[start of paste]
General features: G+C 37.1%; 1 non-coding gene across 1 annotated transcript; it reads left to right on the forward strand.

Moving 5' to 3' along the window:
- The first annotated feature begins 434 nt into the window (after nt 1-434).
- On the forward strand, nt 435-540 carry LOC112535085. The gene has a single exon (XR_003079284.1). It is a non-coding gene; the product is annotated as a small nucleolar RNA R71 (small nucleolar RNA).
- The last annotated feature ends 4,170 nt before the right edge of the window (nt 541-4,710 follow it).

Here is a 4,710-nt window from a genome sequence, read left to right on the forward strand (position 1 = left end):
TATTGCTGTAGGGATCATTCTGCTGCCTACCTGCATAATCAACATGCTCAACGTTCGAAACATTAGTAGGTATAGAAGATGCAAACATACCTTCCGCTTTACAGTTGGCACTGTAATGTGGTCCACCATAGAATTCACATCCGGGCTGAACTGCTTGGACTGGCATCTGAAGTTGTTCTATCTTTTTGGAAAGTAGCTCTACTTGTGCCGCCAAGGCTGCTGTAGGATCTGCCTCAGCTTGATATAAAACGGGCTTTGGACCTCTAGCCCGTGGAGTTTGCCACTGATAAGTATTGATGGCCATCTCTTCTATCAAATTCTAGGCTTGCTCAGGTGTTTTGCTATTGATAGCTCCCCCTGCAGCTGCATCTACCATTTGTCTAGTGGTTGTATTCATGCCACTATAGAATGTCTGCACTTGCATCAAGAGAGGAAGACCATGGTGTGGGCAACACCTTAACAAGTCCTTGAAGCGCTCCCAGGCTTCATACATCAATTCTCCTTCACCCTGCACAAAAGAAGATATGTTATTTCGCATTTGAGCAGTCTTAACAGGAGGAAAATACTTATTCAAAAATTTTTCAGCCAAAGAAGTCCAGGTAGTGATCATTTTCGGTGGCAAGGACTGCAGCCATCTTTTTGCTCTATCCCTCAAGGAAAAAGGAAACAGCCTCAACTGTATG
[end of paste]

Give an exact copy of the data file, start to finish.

General features: G+C 37.1%; 1 non-coding gene across 1 annotated transcript; it reads left to right on the forward strand.

Moving 5' to 3' along the window:
- The first annotated feature begins 434 nt into the window (after nt 1-434).
- On the forward strand, nt 435-540 carry LOC112535085. The gene has a single exon (XR_003079284.1). It is a non-coding gene; the product is annotated as a small nucleolar RNA R71 (small nucleolar RNA).
- The last annotated feature ends 4,170 nt before the right edge of the window (nt 541-4,710 follow it).

Here is a 4,710-nt window from a genome sequence, read left to right on the forward strand (position 1 = left end):
TATTGCTGTAGGGATCATTCTGCTGCCTACCTGCATAATCAACATGCTCAACGTTCGAAACATTAGTAGGTATAGAAGATGCAAACATACCTTCCGCTTTACAGTTGGCACTGTAATGTGGTCCACCATAGAATTCACATCCGGGCTGAACTGCTTGGACTGGCATCTGAAGTTGTTCTATCTTTTTGGAAAGTAGCTCTACTTGTGCCGCCAAGGCTGCTGTAGGATCTGCCTCAGCTTGATATAAAACGGGCTTTGGACCTCTAGCCCGTGGAGTTTGCCACTGATAAGTATTGATGGCCATCTCTTCTATCAAATTCTAGGCTTGCTCAGGTGTTTTGCTATTGATAGCTCCCCCTGCAGCTGCATCTACCATTTGTCTAGTGGTTGTATTCATGCCACTATAGAATGTCTGCACTTGCATCAAGAGAGGAAGACCATGGTGTGGGCAACACCTTAACAAGTCCTTGAAGCGCTCCCAGGCTTCATACATCAATTCTCCTTCACCCTGCACAAAAGAAGATATGTTATTTCGCATTTGAGCAGTCTTAACAGGAGGAAAATACTTATTCAAAAATTTTTCAGCCAAAGAAGTCCAGGTAGTGATCATTTTCGGTGGCAAGGACTGCAGCCATCTTTTTGCTCTATCCCTCAAGGAAAAAGGAAACAGCCTCAACTGTATG